Friday, September 20, 2013

VDOF Working to Plant Trees on Open Lands

As part of its Open Lands Tree Planting Initiative, the Virginia Department of Forestry has hired a mapping and outreach specialist to work out of the Mecklenburg County Forestry Office. Tim Minich will analyze land-use data from multiple sources, identify appropriate land for tree planting and conduct some field forestry work in one of three outreach focus areas of the Commonwealth.
The Open Lands Tree Planting Initiative is designed to prevent the loss of forestland; increase the sustainability of the forest resource, and improve water quality and diminished species concerns. The strategies to tackle these issues are to: promote and enhance forested watersheds; improve stewardship, health, diversity of forest products, and conserve the forestland base.
Senior Area Forester Adam Smith said, “The opportunities to consider in the open land outreach are to increase forests and benefits; plant pine in the more than 71,000 acres each year that revert back to a natural forest, and to overcome the natural reversion of forest stands that are under stocked with undesirable species.”
Minich will be working with area VDOF employees who have local knowledge and extensive county contacts, along with partner agencies, such as the Soil and Water Conservation District, the Natural Resources Conservation Service, the Farm Service Agency and Virginia Cooperative Extension. He will send letters to land owners, conduct presentations for community groups and develop landowner workshop opportunities.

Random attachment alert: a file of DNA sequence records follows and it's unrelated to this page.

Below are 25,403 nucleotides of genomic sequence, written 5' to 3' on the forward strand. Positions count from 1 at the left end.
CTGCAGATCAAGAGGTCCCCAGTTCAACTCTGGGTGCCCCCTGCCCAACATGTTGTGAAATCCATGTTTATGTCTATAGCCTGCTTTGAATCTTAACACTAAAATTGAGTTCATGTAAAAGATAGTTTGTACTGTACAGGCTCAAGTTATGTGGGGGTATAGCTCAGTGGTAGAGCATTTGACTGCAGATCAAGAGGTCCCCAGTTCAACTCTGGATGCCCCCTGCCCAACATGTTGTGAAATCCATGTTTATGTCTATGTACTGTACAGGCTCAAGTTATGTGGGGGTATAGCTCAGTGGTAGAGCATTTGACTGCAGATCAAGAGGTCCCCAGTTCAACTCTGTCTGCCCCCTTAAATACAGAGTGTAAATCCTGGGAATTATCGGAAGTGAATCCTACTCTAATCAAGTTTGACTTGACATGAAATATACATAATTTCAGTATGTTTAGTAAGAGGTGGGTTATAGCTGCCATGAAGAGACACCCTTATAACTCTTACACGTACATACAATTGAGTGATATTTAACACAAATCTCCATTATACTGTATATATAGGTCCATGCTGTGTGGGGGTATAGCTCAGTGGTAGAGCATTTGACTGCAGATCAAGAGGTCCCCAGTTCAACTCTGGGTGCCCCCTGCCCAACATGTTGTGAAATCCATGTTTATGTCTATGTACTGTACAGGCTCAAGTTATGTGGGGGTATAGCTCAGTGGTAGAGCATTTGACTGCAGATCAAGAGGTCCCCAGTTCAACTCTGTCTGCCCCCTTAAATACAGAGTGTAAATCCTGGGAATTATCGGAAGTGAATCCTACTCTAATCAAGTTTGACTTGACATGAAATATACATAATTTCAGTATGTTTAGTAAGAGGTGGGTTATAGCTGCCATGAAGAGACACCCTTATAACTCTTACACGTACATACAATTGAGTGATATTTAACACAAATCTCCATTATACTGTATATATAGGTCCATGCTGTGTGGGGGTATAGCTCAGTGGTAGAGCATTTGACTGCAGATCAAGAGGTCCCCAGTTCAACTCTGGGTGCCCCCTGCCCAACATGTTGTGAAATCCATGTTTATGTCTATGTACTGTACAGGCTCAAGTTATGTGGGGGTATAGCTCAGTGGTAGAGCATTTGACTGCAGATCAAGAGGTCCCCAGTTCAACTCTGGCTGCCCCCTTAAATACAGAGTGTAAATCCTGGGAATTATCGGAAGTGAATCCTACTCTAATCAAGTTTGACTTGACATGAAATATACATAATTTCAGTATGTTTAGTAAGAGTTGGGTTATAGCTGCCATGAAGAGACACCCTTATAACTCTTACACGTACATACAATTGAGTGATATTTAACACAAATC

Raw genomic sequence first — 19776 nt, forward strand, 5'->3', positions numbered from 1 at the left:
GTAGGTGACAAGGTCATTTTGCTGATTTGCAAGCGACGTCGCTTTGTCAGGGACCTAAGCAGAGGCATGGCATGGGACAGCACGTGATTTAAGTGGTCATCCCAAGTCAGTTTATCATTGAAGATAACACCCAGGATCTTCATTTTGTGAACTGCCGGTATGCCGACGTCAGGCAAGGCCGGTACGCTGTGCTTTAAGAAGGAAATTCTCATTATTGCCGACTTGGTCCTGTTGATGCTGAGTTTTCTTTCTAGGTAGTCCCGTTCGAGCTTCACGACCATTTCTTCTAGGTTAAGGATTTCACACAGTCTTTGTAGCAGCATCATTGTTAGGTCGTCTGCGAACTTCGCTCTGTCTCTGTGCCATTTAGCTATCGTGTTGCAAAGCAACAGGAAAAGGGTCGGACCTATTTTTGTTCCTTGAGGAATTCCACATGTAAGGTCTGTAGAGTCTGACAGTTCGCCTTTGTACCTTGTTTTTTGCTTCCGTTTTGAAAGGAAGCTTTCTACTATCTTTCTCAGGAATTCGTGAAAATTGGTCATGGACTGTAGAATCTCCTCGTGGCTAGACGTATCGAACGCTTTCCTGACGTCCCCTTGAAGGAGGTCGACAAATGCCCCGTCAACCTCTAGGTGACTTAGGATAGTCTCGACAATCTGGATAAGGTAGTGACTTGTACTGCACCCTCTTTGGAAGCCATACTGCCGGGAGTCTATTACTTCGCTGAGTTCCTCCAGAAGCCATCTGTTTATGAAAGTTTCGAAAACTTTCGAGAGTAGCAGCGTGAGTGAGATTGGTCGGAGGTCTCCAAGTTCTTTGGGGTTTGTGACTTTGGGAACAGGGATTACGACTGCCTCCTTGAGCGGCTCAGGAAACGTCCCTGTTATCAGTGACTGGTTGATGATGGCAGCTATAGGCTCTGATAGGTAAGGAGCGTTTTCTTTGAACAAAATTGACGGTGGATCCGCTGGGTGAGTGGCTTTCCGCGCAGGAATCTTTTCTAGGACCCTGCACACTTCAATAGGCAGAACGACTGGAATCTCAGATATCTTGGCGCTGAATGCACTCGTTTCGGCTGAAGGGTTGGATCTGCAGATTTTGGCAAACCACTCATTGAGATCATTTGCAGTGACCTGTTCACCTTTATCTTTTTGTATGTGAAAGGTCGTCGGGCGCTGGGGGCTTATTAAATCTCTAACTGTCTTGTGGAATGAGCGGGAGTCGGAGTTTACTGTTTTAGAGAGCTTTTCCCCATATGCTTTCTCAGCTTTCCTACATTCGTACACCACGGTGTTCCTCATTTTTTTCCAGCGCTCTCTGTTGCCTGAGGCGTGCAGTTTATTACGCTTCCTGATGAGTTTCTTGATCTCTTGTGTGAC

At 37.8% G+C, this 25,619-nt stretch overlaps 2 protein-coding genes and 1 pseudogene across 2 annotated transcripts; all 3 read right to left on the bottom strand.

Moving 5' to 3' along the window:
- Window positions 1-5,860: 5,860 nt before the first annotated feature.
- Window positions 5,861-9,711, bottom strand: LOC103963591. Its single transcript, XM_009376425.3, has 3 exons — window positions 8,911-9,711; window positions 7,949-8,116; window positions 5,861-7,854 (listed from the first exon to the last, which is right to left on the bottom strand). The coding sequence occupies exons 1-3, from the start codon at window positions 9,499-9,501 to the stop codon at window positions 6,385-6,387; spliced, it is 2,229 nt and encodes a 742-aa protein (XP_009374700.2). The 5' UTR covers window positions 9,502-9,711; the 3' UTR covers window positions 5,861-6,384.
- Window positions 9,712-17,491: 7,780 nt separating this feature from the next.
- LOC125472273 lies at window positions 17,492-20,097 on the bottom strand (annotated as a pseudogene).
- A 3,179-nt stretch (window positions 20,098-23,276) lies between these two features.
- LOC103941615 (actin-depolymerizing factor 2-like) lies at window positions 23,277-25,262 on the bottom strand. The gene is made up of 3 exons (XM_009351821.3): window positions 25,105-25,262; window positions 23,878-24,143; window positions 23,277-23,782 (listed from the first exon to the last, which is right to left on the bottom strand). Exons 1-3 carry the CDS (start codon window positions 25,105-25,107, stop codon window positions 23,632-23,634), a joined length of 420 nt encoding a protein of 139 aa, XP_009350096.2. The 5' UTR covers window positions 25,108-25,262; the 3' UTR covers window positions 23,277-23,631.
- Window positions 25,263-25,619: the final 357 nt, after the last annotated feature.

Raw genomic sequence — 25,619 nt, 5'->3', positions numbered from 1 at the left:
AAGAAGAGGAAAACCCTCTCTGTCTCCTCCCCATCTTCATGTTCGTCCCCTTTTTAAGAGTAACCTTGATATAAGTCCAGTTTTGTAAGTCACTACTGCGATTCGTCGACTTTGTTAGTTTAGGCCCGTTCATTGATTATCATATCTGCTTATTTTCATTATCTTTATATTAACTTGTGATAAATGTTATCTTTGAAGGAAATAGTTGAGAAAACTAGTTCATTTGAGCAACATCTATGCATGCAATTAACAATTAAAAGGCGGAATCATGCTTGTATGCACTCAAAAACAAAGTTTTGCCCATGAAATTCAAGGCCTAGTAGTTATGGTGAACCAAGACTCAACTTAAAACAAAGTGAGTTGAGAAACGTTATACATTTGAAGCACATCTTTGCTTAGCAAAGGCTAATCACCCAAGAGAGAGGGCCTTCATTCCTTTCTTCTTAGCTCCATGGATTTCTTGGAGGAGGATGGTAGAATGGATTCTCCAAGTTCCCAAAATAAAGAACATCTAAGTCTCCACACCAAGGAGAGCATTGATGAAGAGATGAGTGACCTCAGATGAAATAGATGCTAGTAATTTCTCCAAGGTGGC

Minich said, “The state target goals will be 200 new sites and more than 2,000 acres of open land on which to plant.”
Smith said, “We are confident the additional outreach efforts will pay great dividends. The Virginia Department of Forestry will provide the tools and the manpower to assist any interested landowner with available cost-share funds from state and federal sources. It is a win, win situation for all.”
Minich will focus his efforts in the counties of Mecklenburg, Lunenburg and Brunswick but will also do some work in the counties of Prince George, Sussex, Surry, Isle of Wight, Greensville, Southampton and the City of Suffolk.
To learn more about the Open Lands Tree Planting Initiative or to contact Tim Minich, please call 434.738.6123.

Wednesday, September 18, 2013

Southwest Virginia Residents Starting to See Widespread Decline of Hemlocks

Hemlock trees are an important component of the forests in southwest Virginia, but they are under attack by a tiny insect capable of killing the trees, according to officials with the Virginia Department of Forestry.

While not a major timber species, hemlock trees have numerous environmental benefits due to their high tolerance for shade. Hemlocks grow particularly well along stream sides and moist cove habitats, providing deep shade that helps moderate temperatures, enhances habitat for fish and wildlife, and increases overall biodiversity.

Senior Area Forester Bill Miller said, “The tiny, aphid-like insect called the hemlock woolly adelgid (HWA), which is an invasive species from Asia, poses a major threat to the hemlock resource.”

Accidentally introduced to Richmond, Va., in 1951, the insect has since spread throughout the entire native range of hemlock within the Commonwealth. However, despite its presence in Virginia for more than 60 years, it took most of that time to reach the southwestern Virginia counties bordering Kentucky and Tennessee, where it’s been known for only the last five to 10 years. New county records for the hemlock woolly adelgid were established for Russell and Tazewell in 2005; Buchanan, Dickenson, Wise and Lee in 2006, and Scott in 2007.